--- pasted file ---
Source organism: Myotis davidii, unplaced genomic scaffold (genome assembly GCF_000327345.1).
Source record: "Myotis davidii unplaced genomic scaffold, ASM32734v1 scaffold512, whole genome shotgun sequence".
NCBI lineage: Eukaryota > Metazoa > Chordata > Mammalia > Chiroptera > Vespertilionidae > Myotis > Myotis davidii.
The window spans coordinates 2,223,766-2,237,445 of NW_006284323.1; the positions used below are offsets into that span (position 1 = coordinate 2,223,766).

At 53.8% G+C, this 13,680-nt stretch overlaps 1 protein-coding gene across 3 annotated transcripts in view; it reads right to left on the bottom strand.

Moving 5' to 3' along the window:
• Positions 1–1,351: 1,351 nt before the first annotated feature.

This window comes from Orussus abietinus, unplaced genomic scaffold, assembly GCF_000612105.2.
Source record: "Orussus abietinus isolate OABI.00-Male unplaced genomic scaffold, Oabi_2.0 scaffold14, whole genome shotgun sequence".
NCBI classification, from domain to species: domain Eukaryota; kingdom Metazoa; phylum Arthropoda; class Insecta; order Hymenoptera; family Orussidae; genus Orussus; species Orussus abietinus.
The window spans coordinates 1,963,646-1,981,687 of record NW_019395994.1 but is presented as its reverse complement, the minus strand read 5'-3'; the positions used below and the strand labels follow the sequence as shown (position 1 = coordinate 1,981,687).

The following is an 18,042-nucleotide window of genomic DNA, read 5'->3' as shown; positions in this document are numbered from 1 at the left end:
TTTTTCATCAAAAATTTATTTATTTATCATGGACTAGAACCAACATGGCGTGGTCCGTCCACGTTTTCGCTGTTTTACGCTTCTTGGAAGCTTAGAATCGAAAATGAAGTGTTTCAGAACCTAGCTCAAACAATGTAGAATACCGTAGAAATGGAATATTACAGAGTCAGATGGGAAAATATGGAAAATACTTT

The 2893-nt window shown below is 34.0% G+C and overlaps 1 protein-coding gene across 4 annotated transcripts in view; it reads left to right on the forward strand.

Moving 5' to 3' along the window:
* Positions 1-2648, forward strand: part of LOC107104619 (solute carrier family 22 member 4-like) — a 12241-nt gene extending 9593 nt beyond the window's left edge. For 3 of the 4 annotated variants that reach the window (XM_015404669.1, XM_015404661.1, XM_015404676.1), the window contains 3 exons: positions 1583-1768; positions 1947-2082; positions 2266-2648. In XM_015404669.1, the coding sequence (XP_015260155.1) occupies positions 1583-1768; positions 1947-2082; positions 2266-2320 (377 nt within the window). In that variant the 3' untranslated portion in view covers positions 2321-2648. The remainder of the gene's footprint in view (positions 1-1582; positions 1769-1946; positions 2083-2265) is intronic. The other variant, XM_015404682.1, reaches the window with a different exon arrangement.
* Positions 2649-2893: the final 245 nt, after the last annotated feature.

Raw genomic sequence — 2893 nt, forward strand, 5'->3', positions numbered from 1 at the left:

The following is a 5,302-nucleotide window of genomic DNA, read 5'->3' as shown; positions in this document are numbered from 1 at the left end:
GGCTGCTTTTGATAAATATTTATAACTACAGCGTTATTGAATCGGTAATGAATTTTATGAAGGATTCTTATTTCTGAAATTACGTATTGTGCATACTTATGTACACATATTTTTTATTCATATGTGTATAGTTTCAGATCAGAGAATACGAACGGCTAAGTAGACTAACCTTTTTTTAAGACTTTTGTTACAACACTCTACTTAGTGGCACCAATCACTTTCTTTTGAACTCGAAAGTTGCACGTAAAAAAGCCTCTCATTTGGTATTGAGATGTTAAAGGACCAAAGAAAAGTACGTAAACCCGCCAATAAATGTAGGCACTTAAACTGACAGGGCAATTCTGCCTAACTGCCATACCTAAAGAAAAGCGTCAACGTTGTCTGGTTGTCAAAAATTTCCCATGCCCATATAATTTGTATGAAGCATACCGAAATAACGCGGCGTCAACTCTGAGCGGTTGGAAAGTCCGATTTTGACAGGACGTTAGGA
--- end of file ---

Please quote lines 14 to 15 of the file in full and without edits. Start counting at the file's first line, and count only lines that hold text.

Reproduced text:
The 2893-nt window shown below is 34.0% G+C and overlaps 1 protein-coding gene across 4 annotated transcripts in view; it reads left to right on the forward strand.

Moving 5' to 3' along the window: